Facebook Twitter

Soundproofing is easy on ears

SHARE Soundproofing is easy on ears

Sept. 10, Monday — Occultation (eclipse of a star or planet) of Saturn by the moon. Admission Day (California).

Sept. 11, Tuesday — Propitious day for reaping. New York Yankees drew 11 walks in the third inning, 1949.

Sept. 12, Wednesday — Occultation of Jupiter and the moon. John F. Kennedy and Jacqueline Bouvier married, 1953.

Sept. 13, Thursday — Graft or pollinate now. Plant below-ground crops. First rhinoceros in United States exhibited, 1826.

Sept. 14, Friday — Holy Cross. Beginning of the Byzantine year 7510. Propitious day to quit smoking.

Sept. 15, Saturday — Conjunction of Venus and the moon. Stonewall Jackson captured Harper's Ferry, W.Va., 1862.

Sept. 16, Sunday — Moon at perigee (closest to Earth). Actress Lauren Bacall born, 1924. Musician B.B. King born, 1925.

Ask The Old Farmer's Almanac: As a "country mouse" temporarily living in the city, I'd like some ideas about soundproofing my apartment. — R.E., New York City, N.Y.

Answer: "Silence is golden," especially once it's gone. Noise affects us all, sometimes even contributing to hearing loss later in life. In densely populated areas, it's nearly impossible to control it.

Because you don't own the apartment, structural changes, such as better insulation in the floors, walls and ceilings, may not be practical. However, there are ways you can approximate some of these noise-muffling effects. Wall tapestries, rugs or carpeting (the thicker the better), and even drapes and curtains, can help quite a lot. Invest in a good under-pad for your carpet; it will deaden sound and prolong the life of the carpet.

The same techniques you'd use to insulate against drafts also work against unwanted sound. Check the seals around your doors and windows to see whether further caulking might be helpful. Caulk along baseboards, around plumbing fixtures or light fixtures and check to see whether light switches, electrical outlet boxes and other inter-wall installations have been sealed with urethane foam or other insulation.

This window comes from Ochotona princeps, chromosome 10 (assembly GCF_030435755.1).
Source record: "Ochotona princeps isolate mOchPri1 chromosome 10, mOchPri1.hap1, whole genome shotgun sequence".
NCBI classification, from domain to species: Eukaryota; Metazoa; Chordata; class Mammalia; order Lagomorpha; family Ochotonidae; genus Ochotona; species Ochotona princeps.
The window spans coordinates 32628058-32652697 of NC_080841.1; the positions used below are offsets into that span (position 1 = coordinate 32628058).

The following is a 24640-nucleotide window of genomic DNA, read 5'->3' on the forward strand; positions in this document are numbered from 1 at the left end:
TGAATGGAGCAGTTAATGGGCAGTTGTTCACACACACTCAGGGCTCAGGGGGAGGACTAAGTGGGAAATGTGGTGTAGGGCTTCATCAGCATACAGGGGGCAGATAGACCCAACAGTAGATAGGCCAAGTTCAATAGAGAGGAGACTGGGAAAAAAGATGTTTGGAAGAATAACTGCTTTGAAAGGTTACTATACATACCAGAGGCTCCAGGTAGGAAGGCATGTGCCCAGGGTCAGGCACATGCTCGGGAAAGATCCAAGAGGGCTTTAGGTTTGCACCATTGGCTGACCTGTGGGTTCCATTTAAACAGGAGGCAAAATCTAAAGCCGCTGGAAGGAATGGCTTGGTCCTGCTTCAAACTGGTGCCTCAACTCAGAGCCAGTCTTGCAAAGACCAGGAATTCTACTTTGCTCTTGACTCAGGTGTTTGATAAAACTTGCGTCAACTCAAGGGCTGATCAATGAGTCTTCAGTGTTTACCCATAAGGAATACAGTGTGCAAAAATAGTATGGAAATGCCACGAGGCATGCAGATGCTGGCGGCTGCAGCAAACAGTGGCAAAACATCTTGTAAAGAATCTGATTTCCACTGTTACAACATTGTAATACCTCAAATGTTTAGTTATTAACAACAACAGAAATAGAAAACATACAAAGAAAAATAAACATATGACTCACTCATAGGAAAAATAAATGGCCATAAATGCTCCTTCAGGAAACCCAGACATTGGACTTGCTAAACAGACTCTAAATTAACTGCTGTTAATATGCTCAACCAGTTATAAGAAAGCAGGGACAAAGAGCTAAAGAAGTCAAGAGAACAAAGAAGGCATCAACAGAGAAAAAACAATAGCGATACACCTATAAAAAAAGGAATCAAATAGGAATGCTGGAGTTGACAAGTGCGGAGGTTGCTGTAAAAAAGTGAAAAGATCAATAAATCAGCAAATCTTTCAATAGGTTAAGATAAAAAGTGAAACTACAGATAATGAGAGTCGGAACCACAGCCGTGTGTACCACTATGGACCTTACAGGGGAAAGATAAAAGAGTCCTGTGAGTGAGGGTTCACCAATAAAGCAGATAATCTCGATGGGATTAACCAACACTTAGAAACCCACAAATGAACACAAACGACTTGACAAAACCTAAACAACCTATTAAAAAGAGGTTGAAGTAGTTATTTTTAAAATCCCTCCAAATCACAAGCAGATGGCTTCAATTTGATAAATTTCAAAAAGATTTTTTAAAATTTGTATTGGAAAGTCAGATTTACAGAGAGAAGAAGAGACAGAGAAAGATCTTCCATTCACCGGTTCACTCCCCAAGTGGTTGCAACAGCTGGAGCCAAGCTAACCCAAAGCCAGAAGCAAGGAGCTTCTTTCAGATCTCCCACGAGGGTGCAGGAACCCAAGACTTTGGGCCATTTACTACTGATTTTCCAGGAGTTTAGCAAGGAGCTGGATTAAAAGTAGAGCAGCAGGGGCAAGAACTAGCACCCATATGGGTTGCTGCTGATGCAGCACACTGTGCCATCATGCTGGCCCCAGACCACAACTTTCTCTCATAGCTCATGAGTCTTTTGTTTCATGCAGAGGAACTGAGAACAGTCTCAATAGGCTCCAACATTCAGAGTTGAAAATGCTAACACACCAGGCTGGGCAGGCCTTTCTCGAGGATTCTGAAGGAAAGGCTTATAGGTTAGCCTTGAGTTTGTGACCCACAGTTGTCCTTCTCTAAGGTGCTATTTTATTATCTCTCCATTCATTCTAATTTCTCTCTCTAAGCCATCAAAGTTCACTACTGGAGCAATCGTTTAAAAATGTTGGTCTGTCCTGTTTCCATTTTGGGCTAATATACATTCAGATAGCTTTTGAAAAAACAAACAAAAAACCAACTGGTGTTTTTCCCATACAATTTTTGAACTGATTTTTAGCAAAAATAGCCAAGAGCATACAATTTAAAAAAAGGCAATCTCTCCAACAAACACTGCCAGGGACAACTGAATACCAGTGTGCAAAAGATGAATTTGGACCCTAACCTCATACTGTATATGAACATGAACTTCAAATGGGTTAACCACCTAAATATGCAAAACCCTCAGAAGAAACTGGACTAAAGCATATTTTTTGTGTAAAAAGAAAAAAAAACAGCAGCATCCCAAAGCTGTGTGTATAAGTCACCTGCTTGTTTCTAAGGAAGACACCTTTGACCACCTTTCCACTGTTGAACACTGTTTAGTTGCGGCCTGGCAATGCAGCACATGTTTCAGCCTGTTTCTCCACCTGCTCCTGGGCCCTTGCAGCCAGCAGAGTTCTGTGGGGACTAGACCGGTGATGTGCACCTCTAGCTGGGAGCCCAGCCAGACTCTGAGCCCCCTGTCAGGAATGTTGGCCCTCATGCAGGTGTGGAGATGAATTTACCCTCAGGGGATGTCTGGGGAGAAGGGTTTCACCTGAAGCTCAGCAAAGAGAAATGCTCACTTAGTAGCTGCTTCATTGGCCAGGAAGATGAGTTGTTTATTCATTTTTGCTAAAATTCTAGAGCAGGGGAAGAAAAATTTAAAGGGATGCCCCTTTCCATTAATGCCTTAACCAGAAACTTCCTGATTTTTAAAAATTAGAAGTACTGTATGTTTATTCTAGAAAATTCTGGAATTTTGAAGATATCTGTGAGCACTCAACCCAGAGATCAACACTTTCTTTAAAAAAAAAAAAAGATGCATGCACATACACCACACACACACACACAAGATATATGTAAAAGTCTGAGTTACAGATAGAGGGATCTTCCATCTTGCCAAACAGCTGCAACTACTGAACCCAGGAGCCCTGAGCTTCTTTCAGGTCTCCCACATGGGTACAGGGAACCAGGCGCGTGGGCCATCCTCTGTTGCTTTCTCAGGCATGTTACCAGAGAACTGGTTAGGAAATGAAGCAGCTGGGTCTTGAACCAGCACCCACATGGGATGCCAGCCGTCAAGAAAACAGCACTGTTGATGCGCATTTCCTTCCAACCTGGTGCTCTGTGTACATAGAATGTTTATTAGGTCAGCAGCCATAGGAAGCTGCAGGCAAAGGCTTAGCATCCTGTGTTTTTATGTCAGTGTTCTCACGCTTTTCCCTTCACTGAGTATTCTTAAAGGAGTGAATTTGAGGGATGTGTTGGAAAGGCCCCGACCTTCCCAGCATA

If some of the sounds pestering you are coming from within the apartment, there may be steps you can take. A humming refrigerator, for example, sometimes makes less noise if pulled slightly away from the wall. Try to identify what is making the noise.

Is your dryer exhaust letting in too much outside noise? You could consider plugging the vent when you are not using the dryer (and leave yourself a reminder to be sure to remove the blockage before you use it). Air conditioners, washing machines and other appliances should be mounted on vibration-deadening material such as rubber.

For those city noisemakers that can't be helped —garbage trucks, sirens, car horns and blaring car stereos —try a white-noise machine or soft music playing on a radio to help cover the din. As a last resort, there are always earplugs!

Ask The Old Farmer's Almanac: Is the castor bean used in Ethiopian jewelry the same bean that produces castor oil? — M.P., Madison, Wis.